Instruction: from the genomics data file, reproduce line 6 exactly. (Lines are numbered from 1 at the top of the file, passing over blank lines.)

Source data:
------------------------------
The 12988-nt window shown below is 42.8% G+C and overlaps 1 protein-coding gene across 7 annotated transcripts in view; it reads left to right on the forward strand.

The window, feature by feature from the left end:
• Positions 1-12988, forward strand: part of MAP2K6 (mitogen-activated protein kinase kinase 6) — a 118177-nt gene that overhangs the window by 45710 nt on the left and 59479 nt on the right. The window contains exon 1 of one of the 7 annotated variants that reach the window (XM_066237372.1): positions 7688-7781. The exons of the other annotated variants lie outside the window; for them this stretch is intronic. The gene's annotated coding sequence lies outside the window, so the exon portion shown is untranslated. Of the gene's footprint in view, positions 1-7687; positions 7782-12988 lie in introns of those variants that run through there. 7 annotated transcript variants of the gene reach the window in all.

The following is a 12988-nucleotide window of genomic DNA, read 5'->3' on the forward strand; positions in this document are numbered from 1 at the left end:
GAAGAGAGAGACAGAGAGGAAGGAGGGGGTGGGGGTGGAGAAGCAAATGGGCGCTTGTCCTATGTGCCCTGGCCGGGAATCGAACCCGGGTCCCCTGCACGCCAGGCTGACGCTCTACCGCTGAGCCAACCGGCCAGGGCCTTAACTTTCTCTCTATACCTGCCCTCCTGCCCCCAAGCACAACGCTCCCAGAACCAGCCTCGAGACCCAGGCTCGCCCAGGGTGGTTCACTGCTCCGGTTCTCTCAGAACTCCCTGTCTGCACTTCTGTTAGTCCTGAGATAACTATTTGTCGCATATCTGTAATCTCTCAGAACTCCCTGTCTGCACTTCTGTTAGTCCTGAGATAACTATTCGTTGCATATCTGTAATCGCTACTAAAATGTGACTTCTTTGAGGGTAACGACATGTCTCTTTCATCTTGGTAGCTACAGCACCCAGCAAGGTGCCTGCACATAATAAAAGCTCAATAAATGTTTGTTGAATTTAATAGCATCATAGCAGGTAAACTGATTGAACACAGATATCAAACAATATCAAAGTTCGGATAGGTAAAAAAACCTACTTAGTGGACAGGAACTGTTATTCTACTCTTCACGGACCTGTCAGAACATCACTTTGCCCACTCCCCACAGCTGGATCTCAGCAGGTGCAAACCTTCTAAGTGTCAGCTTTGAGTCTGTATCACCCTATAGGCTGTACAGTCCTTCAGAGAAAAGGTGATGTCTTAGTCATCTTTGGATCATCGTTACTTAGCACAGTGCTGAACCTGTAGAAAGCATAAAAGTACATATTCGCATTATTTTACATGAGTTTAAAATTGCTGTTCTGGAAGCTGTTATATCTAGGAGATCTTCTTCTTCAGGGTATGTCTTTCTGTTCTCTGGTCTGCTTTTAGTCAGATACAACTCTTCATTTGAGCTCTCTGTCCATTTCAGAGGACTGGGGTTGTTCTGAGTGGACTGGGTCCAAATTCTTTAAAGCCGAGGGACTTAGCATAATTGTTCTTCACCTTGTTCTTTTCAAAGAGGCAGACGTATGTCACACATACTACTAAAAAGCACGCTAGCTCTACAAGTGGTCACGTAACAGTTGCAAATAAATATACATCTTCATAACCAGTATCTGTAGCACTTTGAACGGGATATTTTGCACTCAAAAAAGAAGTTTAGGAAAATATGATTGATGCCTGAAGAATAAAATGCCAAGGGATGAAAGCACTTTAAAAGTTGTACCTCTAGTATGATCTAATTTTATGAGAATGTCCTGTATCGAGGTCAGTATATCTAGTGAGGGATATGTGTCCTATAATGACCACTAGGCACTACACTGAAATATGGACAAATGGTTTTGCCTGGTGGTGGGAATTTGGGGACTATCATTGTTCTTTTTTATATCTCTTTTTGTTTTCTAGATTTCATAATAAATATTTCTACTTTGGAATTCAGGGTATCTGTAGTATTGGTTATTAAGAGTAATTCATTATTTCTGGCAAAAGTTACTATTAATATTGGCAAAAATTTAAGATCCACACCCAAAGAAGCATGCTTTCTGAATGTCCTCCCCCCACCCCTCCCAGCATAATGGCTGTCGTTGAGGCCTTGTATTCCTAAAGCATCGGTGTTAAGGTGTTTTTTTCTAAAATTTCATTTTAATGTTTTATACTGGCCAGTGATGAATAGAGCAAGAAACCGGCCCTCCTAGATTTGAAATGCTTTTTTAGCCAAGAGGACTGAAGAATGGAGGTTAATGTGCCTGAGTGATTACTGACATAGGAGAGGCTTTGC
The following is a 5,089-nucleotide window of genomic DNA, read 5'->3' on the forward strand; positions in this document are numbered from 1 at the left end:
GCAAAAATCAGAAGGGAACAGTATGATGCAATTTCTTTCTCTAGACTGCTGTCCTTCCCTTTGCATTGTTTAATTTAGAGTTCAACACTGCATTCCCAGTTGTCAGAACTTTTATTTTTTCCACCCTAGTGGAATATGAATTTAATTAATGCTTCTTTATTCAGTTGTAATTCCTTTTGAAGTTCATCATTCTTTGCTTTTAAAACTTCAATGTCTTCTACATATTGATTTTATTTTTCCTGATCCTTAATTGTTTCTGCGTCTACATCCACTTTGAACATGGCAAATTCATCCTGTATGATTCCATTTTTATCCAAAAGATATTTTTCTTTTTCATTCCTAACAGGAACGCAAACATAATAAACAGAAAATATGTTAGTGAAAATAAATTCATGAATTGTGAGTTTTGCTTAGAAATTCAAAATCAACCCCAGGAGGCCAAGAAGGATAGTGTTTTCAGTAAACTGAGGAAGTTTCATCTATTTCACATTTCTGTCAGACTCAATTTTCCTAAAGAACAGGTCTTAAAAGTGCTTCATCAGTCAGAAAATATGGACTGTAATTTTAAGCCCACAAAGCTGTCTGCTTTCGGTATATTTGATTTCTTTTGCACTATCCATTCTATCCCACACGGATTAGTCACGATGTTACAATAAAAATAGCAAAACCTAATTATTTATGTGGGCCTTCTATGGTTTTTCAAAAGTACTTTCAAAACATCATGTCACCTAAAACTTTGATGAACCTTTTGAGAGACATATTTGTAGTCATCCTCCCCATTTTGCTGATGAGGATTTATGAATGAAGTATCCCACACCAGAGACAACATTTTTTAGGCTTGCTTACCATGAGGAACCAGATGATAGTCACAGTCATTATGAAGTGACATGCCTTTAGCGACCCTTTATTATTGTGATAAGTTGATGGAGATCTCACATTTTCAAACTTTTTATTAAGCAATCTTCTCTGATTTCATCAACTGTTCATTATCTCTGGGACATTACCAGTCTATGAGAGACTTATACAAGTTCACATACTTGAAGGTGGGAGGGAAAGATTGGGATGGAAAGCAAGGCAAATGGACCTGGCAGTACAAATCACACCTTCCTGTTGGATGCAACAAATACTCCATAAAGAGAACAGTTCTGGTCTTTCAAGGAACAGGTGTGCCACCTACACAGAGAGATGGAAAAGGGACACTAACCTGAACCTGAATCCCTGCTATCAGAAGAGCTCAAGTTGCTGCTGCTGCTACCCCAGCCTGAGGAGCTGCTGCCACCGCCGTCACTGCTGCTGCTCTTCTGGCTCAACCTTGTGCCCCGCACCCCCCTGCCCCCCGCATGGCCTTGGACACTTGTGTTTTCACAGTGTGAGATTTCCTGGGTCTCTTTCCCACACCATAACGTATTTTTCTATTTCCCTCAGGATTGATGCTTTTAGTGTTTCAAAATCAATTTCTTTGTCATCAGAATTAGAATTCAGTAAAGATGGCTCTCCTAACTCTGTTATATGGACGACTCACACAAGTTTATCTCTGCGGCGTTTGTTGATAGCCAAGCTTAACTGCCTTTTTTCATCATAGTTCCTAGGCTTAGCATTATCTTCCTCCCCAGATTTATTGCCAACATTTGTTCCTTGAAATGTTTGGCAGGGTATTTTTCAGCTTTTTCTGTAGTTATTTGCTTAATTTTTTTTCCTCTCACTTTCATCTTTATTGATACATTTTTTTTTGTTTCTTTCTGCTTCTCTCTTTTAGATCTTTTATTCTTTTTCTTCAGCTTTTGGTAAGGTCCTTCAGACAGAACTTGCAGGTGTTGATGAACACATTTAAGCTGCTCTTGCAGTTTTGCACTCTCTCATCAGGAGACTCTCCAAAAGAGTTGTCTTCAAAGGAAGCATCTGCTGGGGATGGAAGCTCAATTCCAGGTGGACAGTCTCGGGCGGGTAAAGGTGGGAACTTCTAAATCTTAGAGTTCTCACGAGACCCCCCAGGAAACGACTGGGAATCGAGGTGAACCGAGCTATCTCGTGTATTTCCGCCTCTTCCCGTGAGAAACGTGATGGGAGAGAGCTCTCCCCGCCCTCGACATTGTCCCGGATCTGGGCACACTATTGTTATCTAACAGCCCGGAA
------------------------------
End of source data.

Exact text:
The following is a 5,089-nucleotide window of genomic DNA, read 5'->3' on the forward strand; positions in this document are numbered from 1 at the left end: